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When the doughboys came home, St. Louis threw a homecoming party for the ages

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ST. LOUIS • The doughboys formed ranks in favor of "100 percent Americanism" and against the city of Chicago.

The veterans of World War I who created the American Legion first met on American soil in a theater downtown on May 8, 1919. The killing had ended six months before. They adopted a national constitution, promoted employment for veterans and cheered Col. Theodore Roosevelt Jr., a war hero and son of the late former president.

The 1,079 delegates gathered in the Shubert-Jefferson Theater of the Union Electric building, Olive and 12th streets. By happy coincidence, St. Louis also was hosting a raucous welcome home for the 138th Infantry Regiment. The unit had formed here and fought in the Argonne Forest in France in the last weeks of the war.

On May 9, the 138th's soldiers marched through cheering mobs and passed in front of the Shubert-Jefferson, which became a convenient reviewing stand for legion delegates who mingled with the crowds.

"What a handsome leader," a woman shouted to Sgt. Ross Koen as he led L Company down 12th (now Tucker Boulevard). Jimmie Dutton broke through the police line and hugged his marching big brother, W.B. Dutton. Choruses of church bells and locomotive whistles added to the racket.

The 138th had paid dearly for the honor — of 3,500 men who signed up, 230 were killed in combat. Accidents and wounds increased the casualty rate to almost 50 percent. The survivors stepped off trains at the Wabash station near Forest Park and marched downtown in formation with rifles, packs and helmets.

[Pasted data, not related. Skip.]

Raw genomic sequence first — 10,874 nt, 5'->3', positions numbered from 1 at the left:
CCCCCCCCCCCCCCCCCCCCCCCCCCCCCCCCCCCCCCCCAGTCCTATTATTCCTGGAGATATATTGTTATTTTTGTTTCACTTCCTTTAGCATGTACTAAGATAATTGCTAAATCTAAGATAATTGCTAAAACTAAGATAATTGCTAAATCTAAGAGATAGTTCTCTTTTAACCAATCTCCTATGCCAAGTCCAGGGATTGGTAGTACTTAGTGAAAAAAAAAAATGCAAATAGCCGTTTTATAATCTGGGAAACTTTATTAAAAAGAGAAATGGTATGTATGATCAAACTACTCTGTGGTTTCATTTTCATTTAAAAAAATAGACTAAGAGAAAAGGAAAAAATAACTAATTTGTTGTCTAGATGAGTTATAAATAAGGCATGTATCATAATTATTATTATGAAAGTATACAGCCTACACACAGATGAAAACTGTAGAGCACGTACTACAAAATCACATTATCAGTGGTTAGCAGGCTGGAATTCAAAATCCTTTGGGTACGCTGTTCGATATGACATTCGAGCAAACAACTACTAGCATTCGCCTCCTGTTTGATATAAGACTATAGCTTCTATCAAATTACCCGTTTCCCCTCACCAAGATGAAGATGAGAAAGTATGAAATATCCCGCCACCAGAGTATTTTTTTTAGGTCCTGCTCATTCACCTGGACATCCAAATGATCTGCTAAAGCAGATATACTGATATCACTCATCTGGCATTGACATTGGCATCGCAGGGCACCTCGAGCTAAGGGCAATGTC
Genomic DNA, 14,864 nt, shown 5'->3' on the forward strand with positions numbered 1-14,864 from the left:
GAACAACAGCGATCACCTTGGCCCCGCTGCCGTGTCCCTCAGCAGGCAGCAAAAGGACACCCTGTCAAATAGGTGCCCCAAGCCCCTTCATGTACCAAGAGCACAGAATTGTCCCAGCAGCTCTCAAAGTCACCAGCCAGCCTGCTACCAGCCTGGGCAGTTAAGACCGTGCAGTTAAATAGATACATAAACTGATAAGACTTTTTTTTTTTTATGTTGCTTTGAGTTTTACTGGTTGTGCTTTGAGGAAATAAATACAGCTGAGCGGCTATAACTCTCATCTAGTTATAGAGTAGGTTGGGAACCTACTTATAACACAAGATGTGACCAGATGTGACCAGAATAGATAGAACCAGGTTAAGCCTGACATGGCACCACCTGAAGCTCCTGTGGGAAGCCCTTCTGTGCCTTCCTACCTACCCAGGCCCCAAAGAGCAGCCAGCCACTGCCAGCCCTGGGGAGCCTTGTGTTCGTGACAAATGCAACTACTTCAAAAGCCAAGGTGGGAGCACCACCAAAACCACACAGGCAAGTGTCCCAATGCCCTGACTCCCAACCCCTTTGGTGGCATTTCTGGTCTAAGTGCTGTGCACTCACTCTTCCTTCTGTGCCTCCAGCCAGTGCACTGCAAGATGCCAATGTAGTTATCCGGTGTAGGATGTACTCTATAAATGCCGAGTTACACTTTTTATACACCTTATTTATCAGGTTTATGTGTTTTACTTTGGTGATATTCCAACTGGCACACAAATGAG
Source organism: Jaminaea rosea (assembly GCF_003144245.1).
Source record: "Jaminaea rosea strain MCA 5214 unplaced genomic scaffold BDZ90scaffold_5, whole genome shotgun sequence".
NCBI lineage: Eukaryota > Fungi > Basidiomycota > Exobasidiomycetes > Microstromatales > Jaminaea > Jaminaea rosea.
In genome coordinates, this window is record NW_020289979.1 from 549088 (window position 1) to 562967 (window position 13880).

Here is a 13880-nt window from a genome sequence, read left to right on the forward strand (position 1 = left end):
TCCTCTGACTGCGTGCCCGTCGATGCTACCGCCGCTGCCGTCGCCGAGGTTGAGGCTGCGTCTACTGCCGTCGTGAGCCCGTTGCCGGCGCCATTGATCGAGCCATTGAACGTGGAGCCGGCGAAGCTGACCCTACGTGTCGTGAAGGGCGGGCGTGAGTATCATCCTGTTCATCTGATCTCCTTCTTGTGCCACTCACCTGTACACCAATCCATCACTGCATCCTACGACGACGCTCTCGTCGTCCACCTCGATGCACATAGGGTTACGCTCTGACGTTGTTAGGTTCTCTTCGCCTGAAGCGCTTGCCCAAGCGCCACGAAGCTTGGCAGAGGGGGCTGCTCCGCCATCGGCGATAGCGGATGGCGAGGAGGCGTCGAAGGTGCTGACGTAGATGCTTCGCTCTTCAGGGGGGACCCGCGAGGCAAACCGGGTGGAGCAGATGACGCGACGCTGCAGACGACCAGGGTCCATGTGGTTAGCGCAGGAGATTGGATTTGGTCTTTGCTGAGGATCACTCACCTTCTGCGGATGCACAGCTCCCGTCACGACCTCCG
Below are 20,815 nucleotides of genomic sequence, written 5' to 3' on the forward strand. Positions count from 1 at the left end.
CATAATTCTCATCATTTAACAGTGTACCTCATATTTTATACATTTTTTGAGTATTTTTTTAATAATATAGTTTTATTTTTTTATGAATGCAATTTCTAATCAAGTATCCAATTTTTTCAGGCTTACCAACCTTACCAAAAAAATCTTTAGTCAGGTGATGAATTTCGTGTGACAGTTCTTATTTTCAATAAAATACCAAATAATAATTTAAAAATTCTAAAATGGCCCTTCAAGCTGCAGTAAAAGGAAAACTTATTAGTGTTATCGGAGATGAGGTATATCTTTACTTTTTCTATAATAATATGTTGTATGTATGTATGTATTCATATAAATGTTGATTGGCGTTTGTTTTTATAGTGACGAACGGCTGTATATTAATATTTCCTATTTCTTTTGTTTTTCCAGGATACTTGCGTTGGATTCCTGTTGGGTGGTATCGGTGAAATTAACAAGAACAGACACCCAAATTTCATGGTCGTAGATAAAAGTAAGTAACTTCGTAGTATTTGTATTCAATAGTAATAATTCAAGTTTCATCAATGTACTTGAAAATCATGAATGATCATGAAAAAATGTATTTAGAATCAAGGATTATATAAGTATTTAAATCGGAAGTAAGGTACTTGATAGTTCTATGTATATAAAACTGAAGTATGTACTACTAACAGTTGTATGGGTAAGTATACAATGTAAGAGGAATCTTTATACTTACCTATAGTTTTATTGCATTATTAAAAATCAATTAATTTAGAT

They enjoyed the welcome. But Cpl. Tom Boatwright of Herculaneum said, "I want to get back into civilian clothes."

Two months earlier, legion organizers in France had decided to reconvene here. They were inspired by the Grand Army of the Republic, the association of Union soldiers that had been so influential in the decades after the Civil War.

But their first wish was thwarted. Chanting "We want Teddy," delegates tried to draft Roosevelt Jr. for chairman. "This is going to be a short speech," Roosevelt said — and quickly declined.

Delegates then voted to boycott Chicago as long as Mayor William "Big Bill" Thompson was mayor. A neutralist early in the war, Thompson had allowed an anti-war rally in his city.

Army regulations required the 138th to reboard trains for Camp Funston, Kan. (Fort Riley), to be discharged and sent home. The legion held its first convention that November in Minneapolis, returning here for conventions in 1935, 1953 and 2003. The old UE building was demolished in 1976. The Missouri National Guard's 138th Infantry, now based in Kansas City, still has a unit here.

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